Denver Broncos quarterback Drew Lock (3) looks to throw against the Las Vegas Raiders during the first half of an NFL football game, Sunday, Nov. 15, 2020, in Las Vegas. (AP Photo/Isaac Brekken)
Denver Broncos quarterback Drew Lock (3) looks to throw against the Las Vegas Raiders during the first half of an NFL football game, Sunday, Nov. 15, 2020, in Las Vegas. (AP Photo/Isaac Brekken)
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DENVER (AP) — Tua Tagovailoa isn’t putting up the “Star Wars” numbers that we’ve grown accustomed to seeing from quarterbacks coming out of today’s high-powered college offenses.

Miami’s rookie QB is averaging just 172 yards passing in his three starts and has thrown five touchdown passes. Over a full season, that would equate to approximately 2,750 yards and 26 TDs, or about what Patrick Mahomes has already piled up this season.

Yet, here are the numbers that really stand out for the ex-Alabama lefty: zero interceptions, no losses.

“He’s got a really quick release. He’s accurate. Obviously, he’s got the athletic ability,” said Vic Fangio, whose reeling Broncos (3-6) host Tagovailoa’s surging Dolphins (6-3) on Sunday. “He can be a scrambler and elusive in the pocket. But I think the biggest thing is that he’s running their offense very, very efficiently.”

Tagovailoa is one of only two quarterbacks in the Super Bowl era to win his first three career starts without throwing an interception. The other was Philadelphia’s Carson Wentz.

“It’s hard to coach accuracy,” Dolphins offensive coordinator Chan Gailey said. “I can’t get a guy more accurate than he is.”

Tagovailoa’s touchdown/interception ratio of 5-0 is nothing new to those who followed his Crimson Tide career. His ratio in three seasons at Alabama was 87/11.

“You always want to end the drives in a kick,” Tagovailoa said. “Even if that means a punt.”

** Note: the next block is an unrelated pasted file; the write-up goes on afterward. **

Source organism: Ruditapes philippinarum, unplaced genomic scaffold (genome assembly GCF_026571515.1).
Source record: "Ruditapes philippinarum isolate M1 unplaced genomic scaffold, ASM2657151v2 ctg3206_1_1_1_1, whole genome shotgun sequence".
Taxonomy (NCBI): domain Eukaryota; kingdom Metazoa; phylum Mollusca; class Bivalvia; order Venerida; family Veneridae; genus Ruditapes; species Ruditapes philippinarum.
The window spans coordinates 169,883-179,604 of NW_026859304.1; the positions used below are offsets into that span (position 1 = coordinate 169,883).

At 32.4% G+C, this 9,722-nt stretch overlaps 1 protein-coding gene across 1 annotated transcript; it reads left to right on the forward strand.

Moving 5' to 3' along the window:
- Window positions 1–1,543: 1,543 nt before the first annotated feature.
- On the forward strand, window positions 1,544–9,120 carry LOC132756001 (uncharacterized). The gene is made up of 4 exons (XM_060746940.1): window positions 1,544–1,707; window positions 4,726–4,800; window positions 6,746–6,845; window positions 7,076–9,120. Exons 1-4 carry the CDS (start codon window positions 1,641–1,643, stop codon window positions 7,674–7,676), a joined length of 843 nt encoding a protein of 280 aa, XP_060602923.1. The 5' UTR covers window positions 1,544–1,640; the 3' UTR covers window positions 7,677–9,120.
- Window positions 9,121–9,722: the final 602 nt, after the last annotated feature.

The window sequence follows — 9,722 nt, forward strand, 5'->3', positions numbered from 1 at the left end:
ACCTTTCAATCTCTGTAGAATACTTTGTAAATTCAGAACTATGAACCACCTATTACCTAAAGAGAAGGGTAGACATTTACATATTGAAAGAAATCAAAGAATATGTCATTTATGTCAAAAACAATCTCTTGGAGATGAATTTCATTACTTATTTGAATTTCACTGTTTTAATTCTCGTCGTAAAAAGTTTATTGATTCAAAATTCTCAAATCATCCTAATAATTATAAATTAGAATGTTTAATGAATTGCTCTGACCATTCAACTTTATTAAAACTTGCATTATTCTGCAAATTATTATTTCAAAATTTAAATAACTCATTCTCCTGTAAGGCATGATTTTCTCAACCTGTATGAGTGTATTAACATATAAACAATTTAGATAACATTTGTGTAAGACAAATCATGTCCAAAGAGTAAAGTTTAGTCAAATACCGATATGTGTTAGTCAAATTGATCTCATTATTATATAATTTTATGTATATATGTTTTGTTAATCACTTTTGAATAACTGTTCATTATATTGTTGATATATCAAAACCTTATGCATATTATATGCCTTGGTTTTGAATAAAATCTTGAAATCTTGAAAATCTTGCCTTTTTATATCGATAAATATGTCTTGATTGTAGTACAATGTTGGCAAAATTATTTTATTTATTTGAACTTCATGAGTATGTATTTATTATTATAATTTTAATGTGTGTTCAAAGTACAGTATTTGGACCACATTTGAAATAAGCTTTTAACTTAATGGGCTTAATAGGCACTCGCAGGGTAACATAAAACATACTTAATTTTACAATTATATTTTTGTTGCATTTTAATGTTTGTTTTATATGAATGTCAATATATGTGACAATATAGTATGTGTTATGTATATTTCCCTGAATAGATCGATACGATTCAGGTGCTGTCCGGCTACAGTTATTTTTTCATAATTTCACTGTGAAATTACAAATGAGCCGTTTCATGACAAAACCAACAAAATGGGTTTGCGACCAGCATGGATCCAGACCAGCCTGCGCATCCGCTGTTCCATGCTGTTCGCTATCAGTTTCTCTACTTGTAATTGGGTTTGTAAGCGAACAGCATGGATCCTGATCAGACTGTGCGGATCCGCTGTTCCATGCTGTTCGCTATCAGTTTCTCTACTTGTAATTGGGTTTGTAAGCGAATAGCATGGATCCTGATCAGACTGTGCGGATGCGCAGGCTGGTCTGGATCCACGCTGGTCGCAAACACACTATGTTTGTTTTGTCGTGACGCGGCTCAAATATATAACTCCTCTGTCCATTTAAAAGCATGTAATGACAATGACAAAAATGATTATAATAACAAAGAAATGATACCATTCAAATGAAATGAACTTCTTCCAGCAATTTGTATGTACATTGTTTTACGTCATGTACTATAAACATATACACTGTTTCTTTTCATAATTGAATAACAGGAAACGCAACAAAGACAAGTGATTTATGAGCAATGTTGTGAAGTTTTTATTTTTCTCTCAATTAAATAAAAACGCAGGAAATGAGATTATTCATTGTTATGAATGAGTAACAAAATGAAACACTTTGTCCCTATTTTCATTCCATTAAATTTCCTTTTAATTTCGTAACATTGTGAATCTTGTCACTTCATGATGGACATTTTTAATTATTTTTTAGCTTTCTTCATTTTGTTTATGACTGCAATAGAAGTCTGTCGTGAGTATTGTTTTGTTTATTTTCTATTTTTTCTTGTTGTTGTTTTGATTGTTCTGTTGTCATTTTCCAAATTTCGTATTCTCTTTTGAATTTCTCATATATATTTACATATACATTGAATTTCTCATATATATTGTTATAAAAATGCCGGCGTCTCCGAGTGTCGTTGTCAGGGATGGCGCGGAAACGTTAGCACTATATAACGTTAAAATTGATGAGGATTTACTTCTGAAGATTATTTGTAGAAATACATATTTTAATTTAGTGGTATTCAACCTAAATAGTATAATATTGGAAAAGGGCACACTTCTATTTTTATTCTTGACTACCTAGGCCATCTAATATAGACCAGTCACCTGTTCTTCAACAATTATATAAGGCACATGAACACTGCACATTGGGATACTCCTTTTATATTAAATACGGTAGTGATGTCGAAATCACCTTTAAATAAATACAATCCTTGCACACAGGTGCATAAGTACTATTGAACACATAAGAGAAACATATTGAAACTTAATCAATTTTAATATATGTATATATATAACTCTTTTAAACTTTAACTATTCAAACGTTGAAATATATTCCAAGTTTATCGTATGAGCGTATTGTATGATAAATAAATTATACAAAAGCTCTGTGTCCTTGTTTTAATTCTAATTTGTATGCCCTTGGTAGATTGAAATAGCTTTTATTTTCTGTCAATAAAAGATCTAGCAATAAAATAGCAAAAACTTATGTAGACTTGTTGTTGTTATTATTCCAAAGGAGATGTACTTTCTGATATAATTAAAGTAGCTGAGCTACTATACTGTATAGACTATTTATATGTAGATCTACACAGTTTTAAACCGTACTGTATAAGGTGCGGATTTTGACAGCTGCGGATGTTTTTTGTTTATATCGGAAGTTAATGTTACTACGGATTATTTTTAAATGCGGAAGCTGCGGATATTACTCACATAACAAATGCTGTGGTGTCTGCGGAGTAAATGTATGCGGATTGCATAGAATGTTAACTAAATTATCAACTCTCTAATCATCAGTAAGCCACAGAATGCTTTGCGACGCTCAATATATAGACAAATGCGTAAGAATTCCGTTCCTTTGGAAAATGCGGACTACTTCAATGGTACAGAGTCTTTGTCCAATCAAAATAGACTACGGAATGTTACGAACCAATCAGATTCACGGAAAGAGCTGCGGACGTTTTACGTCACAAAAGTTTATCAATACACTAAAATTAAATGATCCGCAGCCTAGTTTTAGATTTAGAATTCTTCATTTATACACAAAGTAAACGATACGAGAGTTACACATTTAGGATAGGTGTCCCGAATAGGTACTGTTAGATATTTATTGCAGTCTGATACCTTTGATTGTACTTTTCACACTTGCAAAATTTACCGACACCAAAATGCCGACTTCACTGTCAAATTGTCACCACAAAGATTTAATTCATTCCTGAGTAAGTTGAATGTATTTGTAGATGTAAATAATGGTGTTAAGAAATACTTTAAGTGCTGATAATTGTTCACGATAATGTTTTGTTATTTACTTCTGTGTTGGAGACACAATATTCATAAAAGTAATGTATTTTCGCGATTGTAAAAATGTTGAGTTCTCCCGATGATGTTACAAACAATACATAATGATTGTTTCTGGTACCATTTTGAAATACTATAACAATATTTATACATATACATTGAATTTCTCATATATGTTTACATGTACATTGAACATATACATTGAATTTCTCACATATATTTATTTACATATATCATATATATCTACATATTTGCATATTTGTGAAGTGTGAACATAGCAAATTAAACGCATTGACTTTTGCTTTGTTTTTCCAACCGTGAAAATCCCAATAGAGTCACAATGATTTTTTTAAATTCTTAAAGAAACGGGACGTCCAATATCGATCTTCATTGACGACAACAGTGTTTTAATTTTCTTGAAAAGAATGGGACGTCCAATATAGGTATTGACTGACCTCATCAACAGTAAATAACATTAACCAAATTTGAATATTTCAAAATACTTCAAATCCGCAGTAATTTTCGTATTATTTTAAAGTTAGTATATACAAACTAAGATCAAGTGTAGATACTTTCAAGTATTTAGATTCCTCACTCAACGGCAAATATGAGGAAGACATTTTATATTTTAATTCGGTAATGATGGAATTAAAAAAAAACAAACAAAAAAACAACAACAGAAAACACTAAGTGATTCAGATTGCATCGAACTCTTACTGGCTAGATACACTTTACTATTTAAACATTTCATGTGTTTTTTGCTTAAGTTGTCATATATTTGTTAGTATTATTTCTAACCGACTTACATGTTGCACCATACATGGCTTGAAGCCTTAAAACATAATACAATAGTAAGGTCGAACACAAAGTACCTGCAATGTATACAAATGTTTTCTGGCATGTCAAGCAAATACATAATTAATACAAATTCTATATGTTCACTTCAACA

The Broncos have had way too many drives end with the ball in opponents’ hands.

They lead the league with 21 giveaways, including an NFL-high 16 interceptions, four of which came last week in a 37-12 rout by the Raiders, who forced five turnovers altogether.

Miami ranks fourth in the league with 15 takeaways.

“This will be a very important week for us to take care of the ball,” Fangio said.

Other subplots Sunday include Tagovailoa seeking to join Ben Roethlisberger as the only rookie quarterbacks in the last 40 years to win their first four starts.


Broncos QB Drew Lock and his backup Brett Rypien shared snaps at practice during the week as Lock worked his way back from bruised ribs and a strained oblique he sustained on a blindside hit by Raiders pass rusher Arden Key last week.

“I’m feeling better every day,” Lock said.


The blitz-happy Dolphins rank second in the NFL in takeaways per game at 1.7. Ten players have sacks, which has kept opponents guessing.

“I would say we were probably pretty confused out there with the looks that they were giving us,” Chargers receiver Keenan Allen said last week. “They kind of messed with our play calling a little bit.”

The Dolphins, who are embarking on a three-week stretch against teams that are a combined 5-21-1, sometimes bunch seven players along the line of scrimmage, and they’ll then rush the passer in any combination.

“We work on that every day at practice,” Miami sacks leader Emmanuel Ogbah said, “and until it gets stopped, we’re going to keep doing it.”


Some of it has to do with the Broncos’ offensive miscues giving opponents a short field, but Denver’s normally solid defense has slipped over the last month. The Broncos have allowed at least 30 points in four straight games for the first time since 1968, and 37 of those 144 points they’ve given up in that span have come off turnovers.


Exacerbating Denver’s defensive woes are the absences of coordinator Ed Donatell and end Shelby Harris because of COVID-19 infections. Harris will miss his third consecutive game and Donatell has been out since Oct. 31. Donatell is one of two people in the NFL known to have been hospitalized with a serious case of the novel coronavirus. The other is Jaguars RB Ryquell Armstead.

Fangio said Donatell is back home and recovering and they speak a couple of times a day, text often, "and he is looking in on some of the meetings virtually from his residence. He’s much, much better. Every day he gets better.”


With contributions from AP Sports Writer Steven Wine


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